Charlotte Rotary is teaming up with District 7680 and a dozen other clubs from the District, along with District 5030 from the Seattle area, the Rotary Foundation and World Vision to bring clean safe water to two areas within Ethiopia. Ethiopia is ranked 174 of 186 countries on the 2011 United Nations human Development index, which measures a Country’s achievements in terms of life expectancy, educational attainment, and adjusted real income.
The total cost of the project is $750,000 and through the matching programs of the District, The Rotary Foundation, and World Vision, every Rotarian dollar is mulitplied by about 6. The Rotary Club of Charlotte has contributed $11,000 which mulitplies out to about $60,000 of the project.
In developing countries like Ethiopia, collecting water is a task routinely assigned to women and girls. The average girl walks nearly four miles, carrying 45 pounds on her head. The water that is collected is highly contaminated from people bathing in this water and animals drinking from it. Ethiopia has Africa's second highest population--82.8 million people. Nearly 40 percent live on less than $1.25 per day (UNICEF 2012). Only 26 percent of the rural population has access to clean drinking water and just 8 percent has access to improved sanitation facilities (WHO/UNICEF 2012). This reality- along with a lack of knowledge about the dangers of using unsafe water and inadequate sanitation, and practicing improper hygiene-impacts children and families in multiple ways. Besides resulting in many preventable WASH-related diseases, lack of these necessities also contribute to increased malnutrition and decreased productivity. In sub-Saharan Aftrica, an estimated 40 billion hours every year are lost due to time spent fetching water, and globally, 443 million school days are missed annually due to WASHrelated diseases (United Nations News Service, 2010. The Angollela area and Minjar Shenkora district, face WASH challenges similar to these. Both Angollela and Minjar Shenkor are located in the the North Shoa zone of the Amhara National Regional State.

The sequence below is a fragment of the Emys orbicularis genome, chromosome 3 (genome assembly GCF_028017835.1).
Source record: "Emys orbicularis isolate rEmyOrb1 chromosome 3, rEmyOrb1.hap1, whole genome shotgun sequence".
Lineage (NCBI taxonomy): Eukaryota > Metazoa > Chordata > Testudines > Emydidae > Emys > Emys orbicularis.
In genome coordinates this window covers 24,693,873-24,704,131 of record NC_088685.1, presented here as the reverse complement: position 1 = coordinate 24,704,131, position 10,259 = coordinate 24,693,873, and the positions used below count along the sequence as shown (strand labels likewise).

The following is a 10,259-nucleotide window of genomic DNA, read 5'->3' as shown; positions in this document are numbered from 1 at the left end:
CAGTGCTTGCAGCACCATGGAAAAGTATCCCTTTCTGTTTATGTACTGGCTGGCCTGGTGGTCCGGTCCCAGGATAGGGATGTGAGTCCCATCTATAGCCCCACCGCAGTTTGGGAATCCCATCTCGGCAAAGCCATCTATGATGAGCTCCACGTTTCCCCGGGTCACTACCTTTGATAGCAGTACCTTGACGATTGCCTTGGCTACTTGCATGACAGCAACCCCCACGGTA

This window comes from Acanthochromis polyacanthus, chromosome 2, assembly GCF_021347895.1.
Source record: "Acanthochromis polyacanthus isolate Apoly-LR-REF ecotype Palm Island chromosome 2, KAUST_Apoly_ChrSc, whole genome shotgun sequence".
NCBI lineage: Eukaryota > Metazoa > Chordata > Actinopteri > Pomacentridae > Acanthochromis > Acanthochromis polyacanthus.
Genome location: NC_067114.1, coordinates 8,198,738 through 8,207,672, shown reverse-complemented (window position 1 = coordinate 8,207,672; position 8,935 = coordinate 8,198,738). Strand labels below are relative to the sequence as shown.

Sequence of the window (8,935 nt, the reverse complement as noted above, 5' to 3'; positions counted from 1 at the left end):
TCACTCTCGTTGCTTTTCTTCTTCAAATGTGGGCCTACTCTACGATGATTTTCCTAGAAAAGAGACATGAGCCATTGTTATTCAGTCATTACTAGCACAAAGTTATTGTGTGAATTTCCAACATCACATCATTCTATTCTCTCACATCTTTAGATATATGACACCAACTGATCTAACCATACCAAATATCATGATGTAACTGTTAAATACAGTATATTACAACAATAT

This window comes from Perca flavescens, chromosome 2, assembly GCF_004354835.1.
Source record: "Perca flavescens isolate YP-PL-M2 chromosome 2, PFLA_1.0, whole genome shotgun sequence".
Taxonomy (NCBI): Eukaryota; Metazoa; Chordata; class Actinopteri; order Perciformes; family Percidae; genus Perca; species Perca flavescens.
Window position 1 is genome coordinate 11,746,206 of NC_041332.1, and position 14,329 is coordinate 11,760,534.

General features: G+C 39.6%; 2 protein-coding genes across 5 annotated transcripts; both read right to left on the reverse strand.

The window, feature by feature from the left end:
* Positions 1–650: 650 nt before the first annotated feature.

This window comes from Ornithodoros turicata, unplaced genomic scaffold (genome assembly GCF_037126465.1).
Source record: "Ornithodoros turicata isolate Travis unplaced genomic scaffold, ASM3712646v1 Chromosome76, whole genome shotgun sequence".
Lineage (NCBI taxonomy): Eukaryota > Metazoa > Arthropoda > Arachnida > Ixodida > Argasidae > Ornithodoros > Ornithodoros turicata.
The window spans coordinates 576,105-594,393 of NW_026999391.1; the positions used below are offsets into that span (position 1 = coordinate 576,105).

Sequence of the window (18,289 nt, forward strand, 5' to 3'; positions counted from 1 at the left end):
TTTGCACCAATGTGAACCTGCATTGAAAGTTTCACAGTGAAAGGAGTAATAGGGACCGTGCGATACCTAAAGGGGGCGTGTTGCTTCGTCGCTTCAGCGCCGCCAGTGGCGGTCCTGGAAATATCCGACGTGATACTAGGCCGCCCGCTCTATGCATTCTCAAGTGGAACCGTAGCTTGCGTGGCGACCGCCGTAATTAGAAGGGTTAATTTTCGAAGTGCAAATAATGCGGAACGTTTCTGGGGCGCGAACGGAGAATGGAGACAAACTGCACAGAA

The goal of the proposed Ethiopia WASH project is to significantly improve child well-being by enabling families and communities to achieve sustainable access to adequate safe water and improved sanitation facilities, and practice good hygiene. The project will serve 30,000 people over three years (October 2013 through September 2016). The expected outcomes of the project are as follows:
• Increased access to sustainable and safe water supply
• Increased access to improved sanitation and hygiene
• Communities and institutions empowered to facilitate sustainable WASH interventions
Access to safe and adequate water supply has a direct impact on health, education, economic development, and overall human dignity. Under this objective, water will be supplied in any of the following ways:
• Shallow boreholes (up to 328 feet deep) equipped with a hand pump
• Surface completion of an existing borehole, including reticulation of pipelines and distribution networks as well as electromechanical work
• New deep boreholes (deeper than 328 feet) with electromechanical pumps, storage reservoirs, and distribution by pipes to water points
Each of these options has its own set of implications regarding cost per capita, extent of community participation, construction scheduling, operation and maintenance costs, and activities.
In Angollela, four shallow wells will be drilled and fitted with hand pumps, and a 50-cubic-meter storage reservoir will be constructed. In addition, a pump house will be built, a distribution pipeline will be laid, and water points will be built for an ongoing project in the area.
In the Minjar Shenkora district, the project will focus on completing electromechanical work on an existing newly drilled borehole and installing a pipeline distribution network to the Hagere Genet area.
The photos below show the existing conditions for the village. To get to the water, you have to push back to layer of pond scum.
Rotary's partner World Vision and the report for our project. View Report [pdf 1.0MB]
Ethiopia is ranked 174 of 186 countries on the 2011 United Nations human Development index, which measures a Country’s achievements in terms of life expectancy, educational attainment, and adjusted real income.
PDG Graham Wilson (left) with part of the advance team